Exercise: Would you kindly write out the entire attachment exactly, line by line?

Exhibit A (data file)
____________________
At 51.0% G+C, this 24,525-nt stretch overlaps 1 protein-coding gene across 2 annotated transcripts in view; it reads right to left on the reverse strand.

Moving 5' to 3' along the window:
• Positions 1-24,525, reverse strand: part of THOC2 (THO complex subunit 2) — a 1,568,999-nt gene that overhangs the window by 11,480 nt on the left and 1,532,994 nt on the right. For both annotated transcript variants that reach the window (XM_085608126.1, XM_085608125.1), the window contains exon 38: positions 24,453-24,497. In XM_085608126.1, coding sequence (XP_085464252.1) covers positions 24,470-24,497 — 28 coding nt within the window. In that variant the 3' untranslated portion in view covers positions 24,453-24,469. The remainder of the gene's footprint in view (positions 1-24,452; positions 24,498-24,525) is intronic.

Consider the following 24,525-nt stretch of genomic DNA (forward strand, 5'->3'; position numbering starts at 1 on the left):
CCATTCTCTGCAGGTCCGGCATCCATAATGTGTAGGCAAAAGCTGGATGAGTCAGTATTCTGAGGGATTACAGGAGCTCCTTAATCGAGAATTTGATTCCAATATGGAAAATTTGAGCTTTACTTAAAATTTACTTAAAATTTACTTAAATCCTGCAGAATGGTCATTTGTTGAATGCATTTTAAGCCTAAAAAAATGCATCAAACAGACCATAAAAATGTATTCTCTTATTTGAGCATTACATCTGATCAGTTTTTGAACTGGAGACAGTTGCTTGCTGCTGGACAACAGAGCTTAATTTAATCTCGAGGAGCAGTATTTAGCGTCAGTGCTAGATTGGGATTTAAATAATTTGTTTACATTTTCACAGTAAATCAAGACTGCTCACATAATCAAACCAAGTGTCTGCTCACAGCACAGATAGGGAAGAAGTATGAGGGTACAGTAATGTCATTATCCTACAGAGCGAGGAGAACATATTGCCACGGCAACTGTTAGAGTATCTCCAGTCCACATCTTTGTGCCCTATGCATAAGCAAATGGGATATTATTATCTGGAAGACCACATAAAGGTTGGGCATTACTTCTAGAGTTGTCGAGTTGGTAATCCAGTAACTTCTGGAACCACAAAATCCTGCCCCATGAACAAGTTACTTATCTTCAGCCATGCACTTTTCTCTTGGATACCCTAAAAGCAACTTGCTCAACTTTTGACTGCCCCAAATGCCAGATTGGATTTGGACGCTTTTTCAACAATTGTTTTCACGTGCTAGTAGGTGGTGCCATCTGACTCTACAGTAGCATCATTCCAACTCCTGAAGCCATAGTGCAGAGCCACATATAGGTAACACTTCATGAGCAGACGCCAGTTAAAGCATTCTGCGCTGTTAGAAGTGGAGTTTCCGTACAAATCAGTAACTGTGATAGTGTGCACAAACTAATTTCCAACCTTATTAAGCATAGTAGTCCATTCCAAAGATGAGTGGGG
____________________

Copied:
At 51.0% G+C, this 24,525-nt stretch overlaps 1 protein-coding gene across 2 annotated transcripts in view; it reads right to left on the reverse strand.

Moving 5' to 3' along the window:
• Positions 1-24,525, reverse strand: part of THOC2 (THO complex subunit 2) — a 1,568,999-nt gene that overhangs the window by 11,480 nt on the left and 1,532,994 nt on the right. For both annotated transcript variants that reach the window (XM_085608126.1, XM_085608125.1), the window contains exon 38: positions 24,453-24,497. In XM_085608126.1, coding sequence (XP_085464252.1) covers positions 24,470-24,497 — 28 coding nt within the window. In that variant the 3' untranslated portion in view covers positions 24,453-24,469. The remainder of the gene's footprint in view (positions 1-24,452; positions 24,498-24,525) is intronic.

Consider the following 24,525-nt stretch of genomic DNA (forward strand, 5'->3'; position numbering starts at 1 on the left):
CCATTCTCTGCAGGTCCGGCATCCATAATGTGTAGGCAAAAGCTGGATGAGTCAGTATTCTGAGGGATTACAGGAGCTCCTTAATCGAGAATTTGATTCCAATATGGAAAATTTGAGCTTTACTTAAAATTTACTTAAAATTTACTTAAATCCTGCAGAATGGTCATTTGTTGAATGCATTTTAAGCCTAAAAAAATGCATCAAACAGACCATAAAAATGTATTCTCTTATTTGAGCATTACATCTGATCAGTTTTTGAACTGGAGACAGTTGCTTGCTGCTGGACAACAGAGCTTAATTTAATCTCGAGGAGCAGTATTTAGCGTCAGTGCTAGATTGGGATTTAAATAATTTGTTTACATTTTCACAGTAAATCAAGACTGCTCACATAATCAAACCAAGTGTCTGCTCACAGCACAGATAGGGAAGAAGTATGAGGGTACAGTAATGTCATTATCCTACAGAGCGAGGAGAACATATTGCCACGGCAACTGTTAGAGTATCTCCAGTCCACATCTTTGTGCCCTATGCATAAGCAAATGGGATATTATTATCTGGAAGACCACATAAAGGTTGGGCATTACTTCTAGAGTTGTCGAGTTGGTAATCCAGTAACTTCTGGAACCACAAAATCCTGCCCCATGAACAAGTTACTTATCTTCAGCCATGCACTTTTCTCTTGGATACCCTAAAAGCAACTTGCTCAACTTTTGACTGCCCCAAATGCCAGATTGGATTTGGACGCTTTTTCAACAATTGTTTTCACGTGCTAGTAGGTGGTGCCATCTGACTCTACAGTAGCATCATTCCAACTCCTGAAGCCATAGTGCAGAGCCACATATAGGTAACACTTCATGAGCAGACGCCAGTTAAAGCATTCTGCGCTGTTAGAAGTGGAGTTTCCGTACAAATCAGTAACTGTGATAGTGTGCACAAACTAATTTCCAACCTTATTAAGCATAGTAGTCCATTCCAAAGATGAGTGGGG